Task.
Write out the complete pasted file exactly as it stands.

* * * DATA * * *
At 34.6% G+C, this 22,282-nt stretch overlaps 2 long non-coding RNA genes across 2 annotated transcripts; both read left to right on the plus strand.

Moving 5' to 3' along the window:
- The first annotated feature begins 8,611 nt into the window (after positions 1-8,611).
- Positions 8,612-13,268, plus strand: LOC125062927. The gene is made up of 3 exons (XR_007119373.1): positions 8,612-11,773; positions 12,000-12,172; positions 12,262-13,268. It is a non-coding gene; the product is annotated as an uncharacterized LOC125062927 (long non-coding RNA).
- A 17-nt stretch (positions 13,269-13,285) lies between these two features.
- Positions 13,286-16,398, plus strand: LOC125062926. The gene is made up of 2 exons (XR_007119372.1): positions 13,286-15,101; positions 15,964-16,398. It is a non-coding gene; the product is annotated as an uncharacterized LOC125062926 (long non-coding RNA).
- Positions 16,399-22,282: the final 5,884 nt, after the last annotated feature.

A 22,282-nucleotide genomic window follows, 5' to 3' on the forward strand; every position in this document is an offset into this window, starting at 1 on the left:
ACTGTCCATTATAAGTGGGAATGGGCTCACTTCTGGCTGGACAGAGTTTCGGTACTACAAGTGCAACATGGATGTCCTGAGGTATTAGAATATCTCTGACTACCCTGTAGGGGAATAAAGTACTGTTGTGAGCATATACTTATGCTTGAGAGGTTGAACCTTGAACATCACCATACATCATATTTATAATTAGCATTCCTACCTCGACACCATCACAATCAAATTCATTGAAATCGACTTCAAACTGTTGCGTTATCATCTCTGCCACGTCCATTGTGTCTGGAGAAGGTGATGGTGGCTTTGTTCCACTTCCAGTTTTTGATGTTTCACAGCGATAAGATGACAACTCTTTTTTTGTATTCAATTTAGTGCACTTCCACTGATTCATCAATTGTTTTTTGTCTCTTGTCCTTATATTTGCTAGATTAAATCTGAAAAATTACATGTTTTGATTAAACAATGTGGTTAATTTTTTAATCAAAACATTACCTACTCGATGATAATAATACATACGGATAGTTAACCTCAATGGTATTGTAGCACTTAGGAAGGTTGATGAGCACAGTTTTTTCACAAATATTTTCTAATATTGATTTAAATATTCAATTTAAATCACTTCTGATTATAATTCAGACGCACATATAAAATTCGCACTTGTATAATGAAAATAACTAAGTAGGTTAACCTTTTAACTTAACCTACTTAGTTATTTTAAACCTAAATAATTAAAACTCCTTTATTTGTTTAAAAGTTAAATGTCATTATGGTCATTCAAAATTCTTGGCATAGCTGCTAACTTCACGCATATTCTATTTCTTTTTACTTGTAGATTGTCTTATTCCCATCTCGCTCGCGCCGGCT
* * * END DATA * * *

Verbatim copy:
At 34.6% G+C, this 22,282-nt stretch overlaps 2 long non-coding RNA genes across 2 annotated transcripts; both read left to right on the plus strand.

Moving 5' to 3' along the window:
- The first annotated feature begins 8,611 nt into the window (after positions 1-8,611).
- Positions 8,612-13,268, plus strand: LOC125062927. The gene is made up of 3 exons (XR_007119373.1): positions 8,612-11,773; positions 12,000-12,172; positions 12,262-13,268. It is a non-coding gene; the product is annotated as an uncharacterized LOC125062927 (long non-coding RNA).
- A 17-nt stretch (positions 13,269-13,285) lies between these two features.
- Positions 13,286-16,398, plus strand: LOC125062926. The gene is made up of 2 exons (XR_007119372.1): positions 13,286-15,101; positions 15,964-16,398. It is a non-coding gene; the product is annotated as an uncharacterized LOC125062926 (long non-coding RNA).
- Positions 16,399-22,282: the final 5,884 nt, after the last annotated feature.

A 22,282-nucleotide genomic window follows, 5' to 3' on the forward strand; every position in this document is an offset into this window, starting at 1 on the left:
ACTGTCCATTATAAGTGGGAATGGGCTCACTTCTGGCTGGACAGAGTTTCGGTACTACAAGTGCAACATGGATGTCCTGAGGTATTAGAATATCTCTGACTACCCTGTAGGGGAATAAAGTACTGTTGTGAGCATATACTTATGCTTGAGAGGTTGAACCTTGAACATCACCATACATCATATTTATAATTAGCATTCCTACCTCGACACCATCACAATCAAATTCATTGAAATCGACTTCAAACTGTTGCGTTATCATCTCTGCCACGTCCATTGTGTCTGGAGAAGGTGATGGTGGCTTTGTTCCACTTCCAGTTTTTGATGTTTCACAGCGATAAGATGACAACTCTTTTTTTGTATTCAATTTAGTGCACTTCCACTGATTCATCAATTGTTTTTTGTCTCTTGTCCTTATATTTGCTAGATTAAATCTGAAAAATTACATGTTTTGATTAAACAATGTGGTTAATTTTTTAATCAAAACATTACCTACTCGATGATAATAATACATACGGATAGTTAACCTCAATGGTATTGTAGCACTTAGGAAGGTTGATGAGCACAGTTTTTTCACAAATATTTTCTAATATTGATTTAAATATTCAATTTAAATCACTTCTGATTATAATTCAGACGCACATATAAAATTCGCACTTGTATAATGAAAATAACTAAGTAGGTTAACCTTTTAACTTAACCTACTTAGTTATTTTAAACCTAAATAATTAAAACTCCTTTATTTGTTTAAAAGTTAAATGTCATTATGGTCATTCAAAATTCTTGGCATAGCTGCTAACTTCACGCATATTCTATTTCTTTTTACTTGTAGATTGTCTTATTCCCATCTCGCTCGCGCCGGCT